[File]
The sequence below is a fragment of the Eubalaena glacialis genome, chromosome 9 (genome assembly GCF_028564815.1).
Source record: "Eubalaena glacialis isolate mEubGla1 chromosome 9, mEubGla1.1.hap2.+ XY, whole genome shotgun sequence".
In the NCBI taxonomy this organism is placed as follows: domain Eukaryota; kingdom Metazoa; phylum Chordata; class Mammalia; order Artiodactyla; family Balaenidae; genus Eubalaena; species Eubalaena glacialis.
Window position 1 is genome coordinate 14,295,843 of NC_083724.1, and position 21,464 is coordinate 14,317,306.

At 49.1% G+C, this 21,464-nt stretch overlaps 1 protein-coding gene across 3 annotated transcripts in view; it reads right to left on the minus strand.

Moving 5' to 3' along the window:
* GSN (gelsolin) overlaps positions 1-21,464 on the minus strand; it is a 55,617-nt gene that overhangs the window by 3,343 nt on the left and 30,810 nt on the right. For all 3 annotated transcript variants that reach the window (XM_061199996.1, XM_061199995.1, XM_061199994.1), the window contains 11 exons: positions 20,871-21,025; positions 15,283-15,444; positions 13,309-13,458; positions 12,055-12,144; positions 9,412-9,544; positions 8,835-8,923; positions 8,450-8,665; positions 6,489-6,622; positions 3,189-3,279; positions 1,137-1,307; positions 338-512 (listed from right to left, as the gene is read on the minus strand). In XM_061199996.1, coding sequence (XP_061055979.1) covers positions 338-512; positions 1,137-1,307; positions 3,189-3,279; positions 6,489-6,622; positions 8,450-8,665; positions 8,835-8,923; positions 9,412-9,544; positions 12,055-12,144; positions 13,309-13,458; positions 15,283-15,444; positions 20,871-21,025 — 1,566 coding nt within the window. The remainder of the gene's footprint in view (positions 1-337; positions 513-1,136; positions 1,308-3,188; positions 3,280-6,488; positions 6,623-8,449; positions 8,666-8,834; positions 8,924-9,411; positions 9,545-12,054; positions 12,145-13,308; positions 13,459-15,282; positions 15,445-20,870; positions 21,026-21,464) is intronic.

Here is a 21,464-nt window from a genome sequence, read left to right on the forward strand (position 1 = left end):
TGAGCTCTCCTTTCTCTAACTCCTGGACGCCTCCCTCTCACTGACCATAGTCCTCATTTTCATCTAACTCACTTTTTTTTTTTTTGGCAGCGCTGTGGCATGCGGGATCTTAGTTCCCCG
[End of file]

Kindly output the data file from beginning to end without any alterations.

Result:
The sequence below is a fragment of the Eubalaena glacialis genome, chromosome 9 (genome assembly GCF_028564815.1).
Source record: "Eubalaena glacialis isolate mEubGla1 chromosome 9, mEubGla1.1.hap2.+ XY, whole genome shotgun sequence".
In the NCBI taxonomy this organism is placed as follows: domain Eukaryota; kingdom Metazoa; phylum Chordata; class Mammalia; order Artiodactyla; family Balaenidae; genus Eubalaena; species Eubalaena glacialis.
Window position 1 is genome coordinate 14,295,843 of NC_083724.1, and position 21,464 is coordinate 14,317,306.

At 49.1% G+C, this 21,464-nt stretch overlaps 1 protein-coding gene across 3 annotated transcripts in view; it reads right to left on the minus strand.

Moving 5' to 3' along the window:
* GSN (gelsolin) overlaps positions 1-21,464 on the minus strand; it is a 55,617-nt gene that overhangs the window by 3,343 nt on the left and 30,810 nt on the right. For all 3 annotated transcript variants that reach the window (XM_061199996.1, XM_061199995.1, XM_061199994.1), the window contains 11 exons: positions 20,871-21,025; positions 15,283-15,444; positions 13,309-13,458; positions 12,055-12,144; positions 9,412-9,544; positions 8,835-8,923; positions 8,450-8,665; positions 6,489-6,622; positions 3,189-3,279; positions 1,137-1,307; positions 338-512 (listed from right to left, as the gene is read on the minus strand). In XM_061199996.1, coding sequence (XP_061055979.1) covers positions 338-512; positions 1,137-1,307; positions 3,189-3,279; positions 6,489-6,622; positions 8,450-8,665; positions 8,835-8,923; positions 9,412-9,544; positions 12,055-12,144; positions 13,309-13,458; positions 15,283-15,444; positions 20,871-21,025 — 1,566 coding nt within the window. The remainder of the gene's footprint in view (positions 1-337; positions 513-1,136; positions 1,308-3,188; positions 3,280-6,488; positions 6,623-8,449; positions 8,666-8,834; positions 8,924-9,411; positions 9,545-12,054; positions 12,145-13,308; positions 13,459-15,282; positions 15,445-20,870; positions 21,026-21,464) is intronic.

Here is a 21,464-nt window from a genome sequence, read left to right on the forward strand (position 1 = left end):
TGAGCTCTCCTTTCTCTAACTCCTGGACGCCTCCCTCTCACTGACCATAGTCCTCATTTTCATCTAACTCACTTTTTTTTTTTTTGGCAGCGCTGTGGCATGCGGGATCTTAGTTCCCCG